Long-Term Travel vs. Short Vacations
You probably already know about the disadvantages of taking one huge trip instead of a series of shorter ones over the course of several years.
- You may have to quit your job and start again from scratch upon return.
- You’ll probably have to give up your apartment or house and put things in storage.
- You may miss out on several important events in the lives of your family and friends.
- You have to save up a good chunk of change to make it happen.
You already know all the things you’ll be giving up, but friends and family might not understand why you seem willing to make these sacrifices just to live out of your backpack for months or even years.
We think that long-term travel is not only a perfectly sane thing to do, but something that all humans would benefit from.
Let’s take a look at some practical reasons why:
Or to put it in business terms, Economies of Scale.
For much of the world, long-distance airfare is by far the most expensive part of any trip, so by doing a big trip all at once, you can spread those airfare costs out along the length of your trip. It’s much cheaper to fly to the other side of the world once to explore multiple countries than flying there multiple times over the course of several years (especially when costs of traveling in certain parts of the world are so cheap).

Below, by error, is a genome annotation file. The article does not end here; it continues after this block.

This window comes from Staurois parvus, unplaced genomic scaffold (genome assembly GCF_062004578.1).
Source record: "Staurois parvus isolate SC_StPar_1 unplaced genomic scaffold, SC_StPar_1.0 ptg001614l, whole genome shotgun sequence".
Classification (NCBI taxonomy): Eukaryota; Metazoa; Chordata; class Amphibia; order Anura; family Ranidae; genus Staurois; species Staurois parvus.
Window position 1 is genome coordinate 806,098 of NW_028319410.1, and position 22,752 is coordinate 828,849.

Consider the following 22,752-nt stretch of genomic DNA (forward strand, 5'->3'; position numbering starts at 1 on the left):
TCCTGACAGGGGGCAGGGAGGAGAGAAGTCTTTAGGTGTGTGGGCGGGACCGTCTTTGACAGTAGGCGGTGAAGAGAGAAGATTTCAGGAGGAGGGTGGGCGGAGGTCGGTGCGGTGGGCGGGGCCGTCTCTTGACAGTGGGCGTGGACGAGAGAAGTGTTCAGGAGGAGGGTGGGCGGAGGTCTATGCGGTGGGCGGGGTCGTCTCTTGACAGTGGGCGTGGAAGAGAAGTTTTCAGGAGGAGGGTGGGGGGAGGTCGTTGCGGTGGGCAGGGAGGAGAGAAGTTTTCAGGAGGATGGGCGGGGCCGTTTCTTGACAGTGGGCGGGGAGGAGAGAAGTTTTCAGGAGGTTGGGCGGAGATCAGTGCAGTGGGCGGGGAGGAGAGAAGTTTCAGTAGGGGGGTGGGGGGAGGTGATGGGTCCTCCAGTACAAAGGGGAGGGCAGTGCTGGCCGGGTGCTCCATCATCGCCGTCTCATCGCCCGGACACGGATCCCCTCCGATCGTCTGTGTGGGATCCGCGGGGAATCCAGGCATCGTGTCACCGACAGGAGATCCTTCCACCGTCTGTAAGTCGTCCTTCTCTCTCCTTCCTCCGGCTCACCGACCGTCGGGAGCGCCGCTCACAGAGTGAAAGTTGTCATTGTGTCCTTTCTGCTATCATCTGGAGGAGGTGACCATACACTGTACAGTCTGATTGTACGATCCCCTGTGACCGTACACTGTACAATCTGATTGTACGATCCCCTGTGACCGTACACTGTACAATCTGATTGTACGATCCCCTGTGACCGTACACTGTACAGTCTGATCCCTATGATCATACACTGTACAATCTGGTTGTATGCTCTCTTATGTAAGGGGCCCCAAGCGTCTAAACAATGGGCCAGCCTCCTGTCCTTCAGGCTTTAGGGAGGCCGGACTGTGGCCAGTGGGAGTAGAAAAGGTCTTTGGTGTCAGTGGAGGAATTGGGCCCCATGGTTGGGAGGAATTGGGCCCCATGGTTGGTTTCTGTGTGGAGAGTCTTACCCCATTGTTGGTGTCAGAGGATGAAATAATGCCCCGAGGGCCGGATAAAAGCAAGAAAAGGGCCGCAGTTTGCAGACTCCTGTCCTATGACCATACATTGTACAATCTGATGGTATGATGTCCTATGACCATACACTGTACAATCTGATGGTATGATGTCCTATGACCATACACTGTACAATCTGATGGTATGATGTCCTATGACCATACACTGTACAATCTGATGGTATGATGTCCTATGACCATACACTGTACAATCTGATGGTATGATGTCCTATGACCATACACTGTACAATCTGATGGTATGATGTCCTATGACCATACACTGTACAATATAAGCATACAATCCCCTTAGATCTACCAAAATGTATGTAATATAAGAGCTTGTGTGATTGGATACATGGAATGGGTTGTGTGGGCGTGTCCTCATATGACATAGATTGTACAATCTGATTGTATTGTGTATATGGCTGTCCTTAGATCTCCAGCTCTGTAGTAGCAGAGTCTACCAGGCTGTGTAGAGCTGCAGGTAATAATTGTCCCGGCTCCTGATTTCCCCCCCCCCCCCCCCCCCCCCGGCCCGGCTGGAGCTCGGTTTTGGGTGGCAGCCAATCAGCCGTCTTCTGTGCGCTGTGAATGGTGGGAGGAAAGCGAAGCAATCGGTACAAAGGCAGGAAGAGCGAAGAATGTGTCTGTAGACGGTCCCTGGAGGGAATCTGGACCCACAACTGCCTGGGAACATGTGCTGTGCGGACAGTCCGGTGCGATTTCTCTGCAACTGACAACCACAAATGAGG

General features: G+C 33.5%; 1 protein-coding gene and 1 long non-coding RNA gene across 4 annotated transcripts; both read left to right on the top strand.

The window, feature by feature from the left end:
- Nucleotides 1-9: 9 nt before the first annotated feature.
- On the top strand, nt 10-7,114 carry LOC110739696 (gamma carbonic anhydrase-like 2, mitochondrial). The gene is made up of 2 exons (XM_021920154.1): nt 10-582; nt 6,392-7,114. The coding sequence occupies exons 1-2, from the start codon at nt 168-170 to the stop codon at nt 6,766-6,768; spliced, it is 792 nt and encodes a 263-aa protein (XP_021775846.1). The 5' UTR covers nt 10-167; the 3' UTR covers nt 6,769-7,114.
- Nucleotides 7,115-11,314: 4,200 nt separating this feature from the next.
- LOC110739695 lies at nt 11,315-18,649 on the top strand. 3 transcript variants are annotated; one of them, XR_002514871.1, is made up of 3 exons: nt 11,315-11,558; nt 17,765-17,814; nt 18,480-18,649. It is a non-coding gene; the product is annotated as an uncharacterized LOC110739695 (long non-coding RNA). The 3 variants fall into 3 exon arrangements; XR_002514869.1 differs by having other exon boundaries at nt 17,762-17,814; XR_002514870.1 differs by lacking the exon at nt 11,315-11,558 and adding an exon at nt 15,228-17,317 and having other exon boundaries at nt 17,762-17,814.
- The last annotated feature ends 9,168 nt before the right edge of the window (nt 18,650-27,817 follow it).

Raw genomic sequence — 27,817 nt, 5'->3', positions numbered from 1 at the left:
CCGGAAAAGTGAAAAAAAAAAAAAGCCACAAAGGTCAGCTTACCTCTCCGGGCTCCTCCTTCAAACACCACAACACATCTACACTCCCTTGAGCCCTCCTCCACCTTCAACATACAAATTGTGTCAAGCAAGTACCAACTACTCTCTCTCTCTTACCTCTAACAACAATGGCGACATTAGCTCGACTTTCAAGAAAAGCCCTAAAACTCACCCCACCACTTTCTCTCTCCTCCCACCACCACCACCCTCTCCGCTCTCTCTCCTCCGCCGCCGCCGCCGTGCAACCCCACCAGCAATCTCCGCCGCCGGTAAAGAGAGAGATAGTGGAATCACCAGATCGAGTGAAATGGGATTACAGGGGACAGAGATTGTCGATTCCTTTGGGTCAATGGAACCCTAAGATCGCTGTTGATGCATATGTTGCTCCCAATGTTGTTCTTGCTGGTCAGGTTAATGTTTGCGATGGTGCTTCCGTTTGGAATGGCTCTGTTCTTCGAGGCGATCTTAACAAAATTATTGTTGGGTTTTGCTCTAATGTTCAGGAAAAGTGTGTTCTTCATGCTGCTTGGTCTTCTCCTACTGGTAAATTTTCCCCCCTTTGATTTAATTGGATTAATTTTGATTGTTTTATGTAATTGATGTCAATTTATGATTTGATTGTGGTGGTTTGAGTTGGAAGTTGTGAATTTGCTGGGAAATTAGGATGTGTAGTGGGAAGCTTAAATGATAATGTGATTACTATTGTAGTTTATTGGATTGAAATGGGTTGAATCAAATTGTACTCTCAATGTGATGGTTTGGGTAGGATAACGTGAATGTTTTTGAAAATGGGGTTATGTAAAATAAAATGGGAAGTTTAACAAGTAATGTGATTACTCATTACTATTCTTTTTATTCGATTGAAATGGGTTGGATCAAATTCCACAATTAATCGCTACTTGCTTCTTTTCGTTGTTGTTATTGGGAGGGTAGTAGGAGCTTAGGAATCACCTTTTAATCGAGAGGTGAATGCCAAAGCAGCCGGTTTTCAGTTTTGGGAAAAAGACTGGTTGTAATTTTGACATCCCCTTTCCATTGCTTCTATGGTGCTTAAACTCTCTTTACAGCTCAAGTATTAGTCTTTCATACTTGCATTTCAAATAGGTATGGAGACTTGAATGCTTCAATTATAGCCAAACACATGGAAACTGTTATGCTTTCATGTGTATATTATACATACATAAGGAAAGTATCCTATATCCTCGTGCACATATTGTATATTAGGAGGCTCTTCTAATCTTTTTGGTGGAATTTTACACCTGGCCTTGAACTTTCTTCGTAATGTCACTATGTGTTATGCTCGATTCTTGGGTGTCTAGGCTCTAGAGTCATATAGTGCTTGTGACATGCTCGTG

Let’s look at a practical example:
- Let’s say a round trip flight to Thailand from your city is $1200USD.
- You plan on staying for 10 days, and during that 10 days, you spend $50/day on other travel expenses.
Total trip cost: $1700, or $170/day.
Instead of just taking 10 days to travel in Thailand, let’s say you get a one-month sabbatical from your job and plan on spending 30 days there instead of 10.
Let’s do the math:
- Same $1200 flight
- Same $50/day expenses.
Total trip cost: $2700, or $90/day
The total trip costs $1000 more, sure, but when you break it down to per day costs, they are almost half of a 10 day trip!
Extend that same trip to 90 days by staying in SE Asia – maybe you go to Laos, Cambodia, and Vietnam as well and travel overland, keeping that same $50/day expense, which is easily doable in this region (in fact, usually the longer you stay in a place, the less you end up spending).
Total trip cost: $5700, or $63/day